Public Support Varies by Type of Embryo Used in Research

In a May 2001 poll that asked about unspecified embryos, 48% of respondents indicated that research should be allowed. Alternatively, Gallup and Harris polls from 2001 — conducted within days of each other — showed strikingly different results. In the Gallup poll, only 38% of respondents indicated that research should be allowed using embryos created specifically for research purposes. A July 2001 Harris Interactive poll that asked specifically about extra embryos left over from fertilization found support to be much higher at 61%. In all, the polls suggests that public support for research appears to depend on the type of embryo used, with generalized public support greatest for “discarded” or “extra embryos.”

Strong Question Wording Impacts Respondent Opinion

The importance of how prospective research is framed is illustrated by two polls taken in early 2001, one sponsored by the Juvenile Diabetes Research Foundation (JDRF) and the second by the National Council of Catholic Bishops (NCCB). Both poll items present strong examples of just how sensitive respondents may be to question wording effects, especially at a time when public attention to the issue was relatively low.

The first poll sponsored by the JDRF includes the following question wording:

“As you may already know, a stem cell is the basic cell in the body from which all other cells arise. Medical researchers have been able to isolate stem cells from excess human embryos developed through in vitro fertilization and fetal tissue that has been donated to research. The medical researchers believe that human stem cells can be developed as replacement cells to cure diseases such as diabetes, Parkinson’s, Alzheimer’s, cancer, heart disease, arthritis, burns, or spinal cord problems. Do you favor the funding of stem cell research by the National Institutes of Health?” (emphasis added.)

Not surprisingly, if the public in the context of a survey question is asked about using less controversial extra embryos for research that might lead to cures for a long list of diseases, public support for funding can be measured at a remarkably high 65%.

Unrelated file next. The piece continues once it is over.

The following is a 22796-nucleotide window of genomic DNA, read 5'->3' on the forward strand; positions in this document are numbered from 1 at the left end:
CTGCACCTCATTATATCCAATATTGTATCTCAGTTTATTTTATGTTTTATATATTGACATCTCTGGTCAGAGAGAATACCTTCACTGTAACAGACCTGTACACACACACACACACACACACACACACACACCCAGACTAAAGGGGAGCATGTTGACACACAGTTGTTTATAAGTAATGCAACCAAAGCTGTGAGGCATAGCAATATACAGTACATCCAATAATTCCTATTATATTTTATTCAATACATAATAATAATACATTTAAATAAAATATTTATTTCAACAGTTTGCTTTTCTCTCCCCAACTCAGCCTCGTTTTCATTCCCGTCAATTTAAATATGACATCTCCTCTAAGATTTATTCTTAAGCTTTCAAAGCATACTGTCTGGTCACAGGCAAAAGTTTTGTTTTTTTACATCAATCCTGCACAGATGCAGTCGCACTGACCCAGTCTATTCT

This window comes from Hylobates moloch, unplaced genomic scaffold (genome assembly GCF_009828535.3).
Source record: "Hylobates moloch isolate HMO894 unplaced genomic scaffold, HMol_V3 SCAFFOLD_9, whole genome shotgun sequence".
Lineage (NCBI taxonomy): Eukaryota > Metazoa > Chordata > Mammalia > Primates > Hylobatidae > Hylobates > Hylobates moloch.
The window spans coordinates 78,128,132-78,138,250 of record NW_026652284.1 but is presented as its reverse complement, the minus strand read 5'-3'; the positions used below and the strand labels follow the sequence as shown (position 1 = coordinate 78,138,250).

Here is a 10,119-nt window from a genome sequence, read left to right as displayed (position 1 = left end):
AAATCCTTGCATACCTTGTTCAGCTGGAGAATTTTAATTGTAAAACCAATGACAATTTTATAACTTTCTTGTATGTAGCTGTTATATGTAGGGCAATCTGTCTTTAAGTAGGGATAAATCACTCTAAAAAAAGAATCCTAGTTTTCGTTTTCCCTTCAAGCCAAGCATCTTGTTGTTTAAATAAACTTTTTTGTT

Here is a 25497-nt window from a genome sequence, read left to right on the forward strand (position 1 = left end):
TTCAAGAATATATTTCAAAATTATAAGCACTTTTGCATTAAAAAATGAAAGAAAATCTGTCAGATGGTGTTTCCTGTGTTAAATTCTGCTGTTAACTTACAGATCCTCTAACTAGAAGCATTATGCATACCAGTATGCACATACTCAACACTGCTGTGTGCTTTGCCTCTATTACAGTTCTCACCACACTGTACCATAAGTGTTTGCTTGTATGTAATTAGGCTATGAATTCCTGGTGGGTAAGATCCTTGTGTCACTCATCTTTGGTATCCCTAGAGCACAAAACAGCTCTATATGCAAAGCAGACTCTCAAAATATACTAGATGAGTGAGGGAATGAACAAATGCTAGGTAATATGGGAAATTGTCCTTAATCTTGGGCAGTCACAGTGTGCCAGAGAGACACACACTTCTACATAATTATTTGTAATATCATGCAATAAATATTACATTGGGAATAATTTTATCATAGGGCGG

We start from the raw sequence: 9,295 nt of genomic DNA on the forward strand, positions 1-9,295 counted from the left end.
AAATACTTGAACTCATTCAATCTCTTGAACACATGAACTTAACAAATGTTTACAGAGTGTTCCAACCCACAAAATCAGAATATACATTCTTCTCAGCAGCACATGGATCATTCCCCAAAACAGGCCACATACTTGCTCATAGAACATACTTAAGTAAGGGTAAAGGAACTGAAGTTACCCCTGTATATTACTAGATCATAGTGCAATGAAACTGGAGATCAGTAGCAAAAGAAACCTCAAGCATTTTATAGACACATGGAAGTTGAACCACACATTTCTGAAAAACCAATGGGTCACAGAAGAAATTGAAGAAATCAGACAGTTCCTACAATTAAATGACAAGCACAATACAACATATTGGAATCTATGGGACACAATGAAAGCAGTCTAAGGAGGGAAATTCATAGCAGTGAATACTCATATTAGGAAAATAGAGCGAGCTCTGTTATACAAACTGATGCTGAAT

In the NCCB poll, research was framed very differently, with strong connotations of abortion and the use of tax dollars:

“Congress is considering whether to provide funding for experiments using stem cells from human embryos. The live embryos would be destroyed in their first week of development to obtain these cells.” The respondents are then asked: “Do you support or favor using your federal tax dollars for such experiments?” (emphasis added).

Given this information, an equally remarkable 70% of respondents voiced their opposition to funding.

When It Comes to Funding, the Source of the Stem Cells Matter

Across non-advocacy polls taken in 2001 that used more neutral question wording, public support appears highest for funding of stem cell research that uses either adult cells (68%), or extra embryos (greater than 50% support across all polls). Public support for funding is lowest, by far, for stem cell research that uses cloned embryos as sources (28%). Important to note is a July 2001 Gallup poll, where respondents were prompted with the response categories “Do you think the federal government should or should not fund this type of research, or don’t you know enough to say?,” more than half of the respondents chose the “don’t know enough to say” response, suggesting a public relatively unaware of the topic. Considering possible shifts in support for funding between 2001 and 2002, the limited number of available measures makes a determination somewhat difficult. The lone 2002 poll asking about support for funding is non-specific to the embryo source, and lacks any background information in the question. Support in this poll registers at 43%, but includes a strong 18% “don’t know.”

Public Support for President Bush’s Televised Decision

The surveys taken in the days and weeks after Bush’s August 9, 2001 nationally televised announcement indicate that the President’s decision appears to have been received favorably by a majority of Americans, as the polls were fairly consistent in showing between 50% and 60% support. Beginning with the first overnight poll on August 9, the trend over the next two weeks indicates that public approval of the President’s decision actually increased slightly. Similar to a Presidential debate, audiences likely relied on post-decision news coverage and punditry to interpret for them whether Bush’s decision was “good” or “bad.” In this case, it appears the White House succeeded in selling the decision to the public. The Bush team’s success is somewhat surprising given that in the days following the President’s announcement, many scientists, pro-research advocates, and newspaper editorial boards strongly questioned the suitability of the existing stem cell lines outlined by Bush.

Public Support for Reproductive and Therapeutic Cloning